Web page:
Jim Smith, Audio Clip

Jim Smith
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Jim Smith (JS) talks to W.R. Mitchell (WRM) about the winter of 1947 when many sheep were lost due to the extreme weather conditions.


JS: Aye, ’47 was a bad ‘un, I’ll tell ye.

WRM: Do you remember it?

JS: I do that.

WRM: Yeah? What happened that time?

JS: Oh, we lost a lot o’ sheep. Well people did, we weren’t so bad. Gypsies come an awful lot. They buried t’sheep for t’wool.

WRM: Did they?

JS: An’ they used to pull all t’wool of it an’ take it up onto where you ‘ad a bit o’ waste ground over that railway; common ground, is it?

WRM: Yeah?

JS: Clapham Bottoms? I don’t know whether they call it Clapham Bottoms or not. And they used to ‘ave it all spread out to dry, and the smell were terrible.

WRM: What happened? The dead sheep were all dropped into a pot-hole, were they?

JS: Well, I don’t know what they did, they had to bury them like, but for t’wool; they used to pull all t’wool off ‘em an’ then tek it out round t’caravans to dry.

WRM: This was after they’d been buried?

JS: No, they took t’wool of ‘em first. They’d pull all t’wool off.

WRM: Oh, I see, yeah. This was the gypsies?

JS: Aye, an’ the smell, it were terrible.

WRM: This was before the farmers got at ‘em?

JS: No, they made ‘em tek ‘em, t’save ‘em burying ‘em, yer see?

WRM: Oh, I see. What did they do with the bodies?

JS: They’d bury ‘em, I think.

WRM: Yeah, and were there hundreds?

JS: Oh, thousands.

WRM: Of sheep?

JS: Aye, thousands went down.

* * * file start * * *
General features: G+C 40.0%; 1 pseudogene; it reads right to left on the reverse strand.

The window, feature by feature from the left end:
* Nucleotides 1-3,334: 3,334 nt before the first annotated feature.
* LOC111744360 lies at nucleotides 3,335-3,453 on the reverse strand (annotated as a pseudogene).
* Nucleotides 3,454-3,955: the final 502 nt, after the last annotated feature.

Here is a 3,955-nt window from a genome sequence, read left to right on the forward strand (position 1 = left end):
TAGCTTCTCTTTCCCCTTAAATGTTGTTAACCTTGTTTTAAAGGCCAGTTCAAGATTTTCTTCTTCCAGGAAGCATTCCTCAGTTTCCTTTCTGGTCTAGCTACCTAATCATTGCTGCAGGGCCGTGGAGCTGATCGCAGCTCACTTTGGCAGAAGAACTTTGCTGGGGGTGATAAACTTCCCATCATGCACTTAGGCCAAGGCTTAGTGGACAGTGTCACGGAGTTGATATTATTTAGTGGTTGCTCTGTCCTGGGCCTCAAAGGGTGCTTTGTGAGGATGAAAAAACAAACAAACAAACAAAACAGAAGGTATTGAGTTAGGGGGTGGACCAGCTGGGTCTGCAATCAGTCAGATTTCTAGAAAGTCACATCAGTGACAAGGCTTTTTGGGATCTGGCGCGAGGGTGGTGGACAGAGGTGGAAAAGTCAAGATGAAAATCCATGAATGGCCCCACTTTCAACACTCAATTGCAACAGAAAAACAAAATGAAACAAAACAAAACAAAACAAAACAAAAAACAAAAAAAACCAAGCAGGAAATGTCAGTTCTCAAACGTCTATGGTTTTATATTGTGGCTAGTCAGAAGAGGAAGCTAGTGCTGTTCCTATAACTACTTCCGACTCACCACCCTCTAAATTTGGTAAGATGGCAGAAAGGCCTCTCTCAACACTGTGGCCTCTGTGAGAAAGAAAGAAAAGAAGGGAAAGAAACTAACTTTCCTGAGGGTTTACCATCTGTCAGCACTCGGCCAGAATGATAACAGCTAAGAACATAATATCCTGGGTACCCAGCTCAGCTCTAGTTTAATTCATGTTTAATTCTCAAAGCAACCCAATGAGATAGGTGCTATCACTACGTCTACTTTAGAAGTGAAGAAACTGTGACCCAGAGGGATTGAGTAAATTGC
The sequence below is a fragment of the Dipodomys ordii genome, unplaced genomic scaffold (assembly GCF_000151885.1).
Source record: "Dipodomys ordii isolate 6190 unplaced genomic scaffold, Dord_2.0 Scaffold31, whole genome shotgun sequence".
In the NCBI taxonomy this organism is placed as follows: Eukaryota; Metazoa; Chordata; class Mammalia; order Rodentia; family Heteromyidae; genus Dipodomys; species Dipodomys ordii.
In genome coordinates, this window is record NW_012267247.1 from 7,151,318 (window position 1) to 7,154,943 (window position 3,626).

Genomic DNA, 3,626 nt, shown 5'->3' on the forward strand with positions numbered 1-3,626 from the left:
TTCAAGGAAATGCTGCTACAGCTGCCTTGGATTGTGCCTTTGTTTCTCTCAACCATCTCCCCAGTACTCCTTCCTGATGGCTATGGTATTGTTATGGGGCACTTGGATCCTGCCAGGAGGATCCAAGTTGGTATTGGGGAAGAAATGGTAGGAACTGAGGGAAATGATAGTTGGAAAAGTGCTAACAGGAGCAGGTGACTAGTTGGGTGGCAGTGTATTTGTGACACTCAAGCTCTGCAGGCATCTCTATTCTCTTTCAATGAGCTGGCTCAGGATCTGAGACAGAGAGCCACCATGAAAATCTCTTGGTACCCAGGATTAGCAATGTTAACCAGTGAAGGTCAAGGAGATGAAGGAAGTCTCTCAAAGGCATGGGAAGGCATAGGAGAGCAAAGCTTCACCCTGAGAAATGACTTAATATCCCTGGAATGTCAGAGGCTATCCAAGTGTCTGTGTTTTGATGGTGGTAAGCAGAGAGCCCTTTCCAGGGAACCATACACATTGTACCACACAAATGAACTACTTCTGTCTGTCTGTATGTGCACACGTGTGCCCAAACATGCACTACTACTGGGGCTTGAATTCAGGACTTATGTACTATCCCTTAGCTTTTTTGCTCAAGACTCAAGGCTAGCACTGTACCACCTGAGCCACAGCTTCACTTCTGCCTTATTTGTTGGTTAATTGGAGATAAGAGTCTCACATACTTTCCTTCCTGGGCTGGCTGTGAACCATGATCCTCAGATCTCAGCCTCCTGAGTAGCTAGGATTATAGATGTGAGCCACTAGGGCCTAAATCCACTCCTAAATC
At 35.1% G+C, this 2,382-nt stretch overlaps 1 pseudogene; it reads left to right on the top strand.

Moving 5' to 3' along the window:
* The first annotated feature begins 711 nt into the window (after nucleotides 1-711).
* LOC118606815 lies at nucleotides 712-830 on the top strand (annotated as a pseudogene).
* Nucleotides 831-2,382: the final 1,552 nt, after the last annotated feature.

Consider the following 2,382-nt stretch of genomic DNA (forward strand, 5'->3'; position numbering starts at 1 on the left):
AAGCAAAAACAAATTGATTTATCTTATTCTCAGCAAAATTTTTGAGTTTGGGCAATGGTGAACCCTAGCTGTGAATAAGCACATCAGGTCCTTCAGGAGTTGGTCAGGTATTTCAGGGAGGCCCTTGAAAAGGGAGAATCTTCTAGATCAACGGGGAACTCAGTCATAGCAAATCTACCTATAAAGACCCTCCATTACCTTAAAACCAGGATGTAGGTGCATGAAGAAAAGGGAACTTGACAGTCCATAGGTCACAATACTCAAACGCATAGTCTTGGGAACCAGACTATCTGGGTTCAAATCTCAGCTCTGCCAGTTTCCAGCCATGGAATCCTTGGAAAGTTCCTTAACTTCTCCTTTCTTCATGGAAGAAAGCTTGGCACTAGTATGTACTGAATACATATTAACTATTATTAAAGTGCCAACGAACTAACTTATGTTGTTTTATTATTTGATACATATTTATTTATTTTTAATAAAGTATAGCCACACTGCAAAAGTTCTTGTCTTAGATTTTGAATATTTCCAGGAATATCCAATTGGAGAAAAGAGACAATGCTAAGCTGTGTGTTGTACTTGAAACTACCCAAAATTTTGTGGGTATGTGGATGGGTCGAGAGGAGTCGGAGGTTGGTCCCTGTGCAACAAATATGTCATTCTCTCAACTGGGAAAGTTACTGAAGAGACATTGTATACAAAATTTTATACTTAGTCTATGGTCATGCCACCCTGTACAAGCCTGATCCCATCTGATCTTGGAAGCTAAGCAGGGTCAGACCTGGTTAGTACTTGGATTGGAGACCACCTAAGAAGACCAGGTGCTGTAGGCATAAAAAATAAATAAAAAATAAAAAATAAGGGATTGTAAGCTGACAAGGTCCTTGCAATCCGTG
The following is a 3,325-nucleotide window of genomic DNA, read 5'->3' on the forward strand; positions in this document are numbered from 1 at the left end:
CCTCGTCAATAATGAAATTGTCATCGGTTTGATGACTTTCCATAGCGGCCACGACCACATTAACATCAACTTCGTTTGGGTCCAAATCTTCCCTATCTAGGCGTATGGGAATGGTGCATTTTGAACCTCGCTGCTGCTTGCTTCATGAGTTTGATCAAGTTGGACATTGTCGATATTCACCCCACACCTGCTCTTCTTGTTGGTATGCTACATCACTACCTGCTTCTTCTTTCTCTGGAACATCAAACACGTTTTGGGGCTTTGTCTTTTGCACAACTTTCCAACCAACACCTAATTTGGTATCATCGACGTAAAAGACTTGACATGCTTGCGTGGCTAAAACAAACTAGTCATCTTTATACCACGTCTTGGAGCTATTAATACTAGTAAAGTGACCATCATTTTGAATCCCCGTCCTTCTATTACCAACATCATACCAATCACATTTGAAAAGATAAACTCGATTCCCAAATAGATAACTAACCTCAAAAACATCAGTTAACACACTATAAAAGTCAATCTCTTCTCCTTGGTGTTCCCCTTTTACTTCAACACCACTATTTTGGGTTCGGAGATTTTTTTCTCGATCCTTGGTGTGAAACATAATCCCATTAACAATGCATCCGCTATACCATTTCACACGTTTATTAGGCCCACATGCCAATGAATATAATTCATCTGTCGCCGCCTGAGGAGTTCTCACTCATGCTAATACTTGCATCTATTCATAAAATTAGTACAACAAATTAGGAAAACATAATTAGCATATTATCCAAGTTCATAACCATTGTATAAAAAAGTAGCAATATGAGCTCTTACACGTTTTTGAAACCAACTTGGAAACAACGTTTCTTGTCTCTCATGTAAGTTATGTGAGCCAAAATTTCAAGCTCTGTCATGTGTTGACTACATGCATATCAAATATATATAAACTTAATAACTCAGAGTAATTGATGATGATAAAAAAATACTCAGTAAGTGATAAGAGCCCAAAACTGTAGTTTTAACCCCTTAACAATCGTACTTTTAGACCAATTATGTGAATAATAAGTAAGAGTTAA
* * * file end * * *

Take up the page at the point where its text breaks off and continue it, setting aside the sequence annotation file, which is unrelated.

WRM: What, on Ingleborough?

JS: Aye, well, an’ down in t’land, yer know; it lasted that long, yer know?

WRM: Do you remember it starting?

JS: I do that, aye.

WRM: What happened?

JS: Well, it was just some o’ similar weather as this; wet back end an’ then it come February ‘til about March.

WRM: It was a north-easter, was it?

JS: It was that. It filled all t’roads. We must have dug eight or ten times Cotes’ road out, as fast we dug it out it filled it again. To fetch all the milk and proven we went through t’field like, through our field. We ‘ad to pull t’walls down to get up to village.

WRM: And the point is that you hadn’t much warning to get the sheep down, had you?

JS: Oh, we ‘ad plenty warning. We ‘ad ‘em down, yer see?

WRM: Oh, you’d brought ‘em all down?

JS: They was down, yer see, they were down ‘ere, aye. But the trouble was they ‘adn’t watter, that was t’trouble.

WRM: So the sheep were brought down for lambing were they?

JS: Well, they didn’t lamb while April, like, but they allus come down for winter, yer see? There are not many sheep up in winter, like.

WRM: Oh, so there was nothing much up on Ingleborough?

JS: No. The fella at Dale House, Brown they called him (he’s dead now), he let all ‘orses on an’ ‘e never bothered with ‘is sheep. I went up one day an’ dead sheep were showin’ out o’ t’snow an’ t’horses were eating wool off ‘em. Hungry to death.